Ever since Apple gave the world a short glimpse of the Apple Watch, we have been waiting with bated breath to learn more about this latest gadget. Today during the Apple event in San Francisco, Apple CEO Tim Cook lifted the veil of the device revealing many of the details so many have waited anxiously to see.
Tim Cook took his time before his announcement of the Apple Watch, talking about many of its other category leading products. The company began by announcing its new streaming video service, HBO Now, that will launch exclusively on Apple TV next month at a cost of $14.99 a month. Apple also revealed that it plans to cut the price of Apple TV to $69 from $99.
The company also unveiled a new 12-inch MacBook that Apple calls its thinnest ever with a battery life that can last all day. The device weighs in at a very light 2 pounds and will be available in gold. Prices start at $1,299 and it will begin shipping on April 10.
The Apple Watch, unveiled as part of the grand finale of the event, is Apple's chance to prove that it can still produce breakthrough products much like in the days of Apple co-founder Steve Jobs.
The watch, as expected, will come in three flavors. The Apple Sport, will start at $349 with the Apple Watch, the stainless steel version, will begin at $549. If gold is what you prefer, be prepared to shell out some serious cash as prices for this high-end version of the watch begin at $10,000.
One likely draw for the watch is Apple Pay, the company's payment service that allows shoppers to pay for goods with a simply wave of their mobile device. Currently, the service is only available on the latest iPhones, but it will also work with the Apple Watch bringing this new payment service to older iPhones as well.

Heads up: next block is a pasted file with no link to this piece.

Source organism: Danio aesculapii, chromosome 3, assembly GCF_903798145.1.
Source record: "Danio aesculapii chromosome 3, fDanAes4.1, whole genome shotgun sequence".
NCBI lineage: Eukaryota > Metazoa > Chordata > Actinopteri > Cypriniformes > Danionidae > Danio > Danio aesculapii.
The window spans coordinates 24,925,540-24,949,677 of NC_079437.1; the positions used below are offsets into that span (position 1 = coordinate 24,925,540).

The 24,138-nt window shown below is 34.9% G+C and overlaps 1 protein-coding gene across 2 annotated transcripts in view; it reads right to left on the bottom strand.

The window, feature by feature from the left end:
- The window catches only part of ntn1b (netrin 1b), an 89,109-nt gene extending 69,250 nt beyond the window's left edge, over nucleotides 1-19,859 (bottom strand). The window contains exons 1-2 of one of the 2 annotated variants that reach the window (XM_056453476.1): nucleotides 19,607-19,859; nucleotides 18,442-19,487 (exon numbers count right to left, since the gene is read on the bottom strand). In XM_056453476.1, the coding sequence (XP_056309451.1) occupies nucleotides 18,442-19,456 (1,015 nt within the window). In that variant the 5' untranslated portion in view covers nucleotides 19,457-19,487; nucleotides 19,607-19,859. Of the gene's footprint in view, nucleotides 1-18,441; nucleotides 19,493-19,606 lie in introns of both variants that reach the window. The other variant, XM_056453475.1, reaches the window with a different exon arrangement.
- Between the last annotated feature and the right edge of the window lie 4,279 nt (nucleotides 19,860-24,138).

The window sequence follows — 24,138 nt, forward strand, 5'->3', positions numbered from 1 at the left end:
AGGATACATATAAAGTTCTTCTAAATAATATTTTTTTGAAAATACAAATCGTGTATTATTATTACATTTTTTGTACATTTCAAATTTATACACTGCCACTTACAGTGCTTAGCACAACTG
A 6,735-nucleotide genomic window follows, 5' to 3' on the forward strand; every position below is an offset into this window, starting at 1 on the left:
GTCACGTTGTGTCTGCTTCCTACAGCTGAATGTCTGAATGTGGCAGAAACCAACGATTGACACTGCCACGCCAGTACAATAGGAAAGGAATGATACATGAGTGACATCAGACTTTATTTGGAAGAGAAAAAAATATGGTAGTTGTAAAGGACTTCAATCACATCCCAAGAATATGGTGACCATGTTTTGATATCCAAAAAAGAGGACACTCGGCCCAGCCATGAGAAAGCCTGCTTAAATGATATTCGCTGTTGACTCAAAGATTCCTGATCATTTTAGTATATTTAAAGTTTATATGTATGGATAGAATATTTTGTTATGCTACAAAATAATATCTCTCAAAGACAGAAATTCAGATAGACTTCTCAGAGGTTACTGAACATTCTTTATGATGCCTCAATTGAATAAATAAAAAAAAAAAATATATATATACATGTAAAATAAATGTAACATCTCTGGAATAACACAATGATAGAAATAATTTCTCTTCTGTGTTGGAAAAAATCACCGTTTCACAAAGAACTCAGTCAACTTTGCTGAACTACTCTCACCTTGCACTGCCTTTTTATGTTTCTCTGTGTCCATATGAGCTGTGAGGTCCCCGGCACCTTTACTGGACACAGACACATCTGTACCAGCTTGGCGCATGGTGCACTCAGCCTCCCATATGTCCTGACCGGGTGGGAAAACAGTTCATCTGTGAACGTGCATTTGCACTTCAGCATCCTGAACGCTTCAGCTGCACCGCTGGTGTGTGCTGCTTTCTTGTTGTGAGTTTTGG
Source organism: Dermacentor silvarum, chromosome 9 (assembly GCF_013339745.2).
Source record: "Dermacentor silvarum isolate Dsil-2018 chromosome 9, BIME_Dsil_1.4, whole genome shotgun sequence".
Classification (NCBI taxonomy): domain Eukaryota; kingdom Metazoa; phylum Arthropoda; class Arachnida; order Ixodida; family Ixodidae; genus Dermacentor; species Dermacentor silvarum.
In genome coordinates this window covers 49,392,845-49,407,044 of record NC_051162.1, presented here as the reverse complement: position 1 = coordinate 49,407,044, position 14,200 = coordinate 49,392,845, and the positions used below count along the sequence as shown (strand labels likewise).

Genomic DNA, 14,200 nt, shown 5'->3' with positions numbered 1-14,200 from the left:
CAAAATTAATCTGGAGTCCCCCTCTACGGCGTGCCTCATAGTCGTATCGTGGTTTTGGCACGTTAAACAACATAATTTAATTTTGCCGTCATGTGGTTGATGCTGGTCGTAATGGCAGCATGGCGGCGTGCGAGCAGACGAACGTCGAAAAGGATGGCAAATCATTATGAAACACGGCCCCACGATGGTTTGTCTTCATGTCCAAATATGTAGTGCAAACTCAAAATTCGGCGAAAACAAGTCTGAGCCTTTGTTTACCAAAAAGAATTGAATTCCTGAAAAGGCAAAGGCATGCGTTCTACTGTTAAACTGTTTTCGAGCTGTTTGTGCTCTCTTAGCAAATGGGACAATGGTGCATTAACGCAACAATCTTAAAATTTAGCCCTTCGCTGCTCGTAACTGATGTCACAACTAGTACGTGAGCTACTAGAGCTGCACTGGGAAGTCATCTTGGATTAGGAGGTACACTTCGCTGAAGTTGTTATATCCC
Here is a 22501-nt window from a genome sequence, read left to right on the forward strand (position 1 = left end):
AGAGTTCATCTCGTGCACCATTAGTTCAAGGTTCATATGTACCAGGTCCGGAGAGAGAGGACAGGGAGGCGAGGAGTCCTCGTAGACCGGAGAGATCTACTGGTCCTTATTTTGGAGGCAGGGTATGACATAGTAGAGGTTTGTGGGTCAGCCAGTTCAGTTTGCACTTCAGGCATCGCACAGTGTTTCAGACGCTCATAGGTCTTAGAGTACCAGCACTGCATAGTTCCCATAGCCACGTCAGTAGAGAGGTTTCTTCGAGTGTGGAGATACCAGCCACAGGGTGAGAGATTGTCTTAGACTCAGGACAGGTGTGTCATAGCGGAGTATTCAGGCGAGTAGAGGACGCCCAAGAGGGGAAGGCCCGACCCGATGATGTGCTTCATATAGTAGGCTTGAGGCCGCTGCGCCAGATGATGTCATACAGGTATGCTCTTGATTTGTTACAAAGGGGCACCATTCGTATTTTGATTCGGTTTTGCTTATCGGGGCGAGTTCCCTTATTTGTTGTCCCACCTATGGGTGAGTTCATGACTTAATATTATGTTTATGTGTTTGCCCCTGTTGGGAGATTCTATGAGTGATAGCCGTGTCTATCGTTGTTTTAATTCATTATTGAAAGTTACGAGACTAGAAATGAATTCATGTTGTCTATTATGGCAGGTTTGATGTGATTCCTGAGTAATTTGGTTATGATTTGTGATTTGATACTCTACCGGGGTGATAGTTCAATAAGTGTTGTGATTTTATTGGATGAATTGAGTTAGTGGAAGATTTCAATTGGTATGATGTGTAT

One of the earliest criticisms Apple has received on the watch even before it was released was its battery life, with many believing it won't even make it through your home commute in the evenings. According to Cook, the watch will have an average battery life of 18 hours under normal use.
Apple also faces significant challenges in this new market. The Apple Watch requires an iPhone close by in order to have wireless connectivity or gather global-positioning. This makes the watch more of an accessory to a device that already performs most tasks very well.
The watch also straddles between the jewelry and consumer electronics markets, creating a different set of expectations from consumers about quality, buying experience, and life of the device.
Still, most analysts believe that the brand appeal of Apple will make the Apple Watch the most successful wearable device on the market. ABI Research estimates that Apple will sell 11.8 million Apple Watches in 2015 alone. This will account for nearly half of all wearable devices, including fitness trackers and non-Android smartwatches.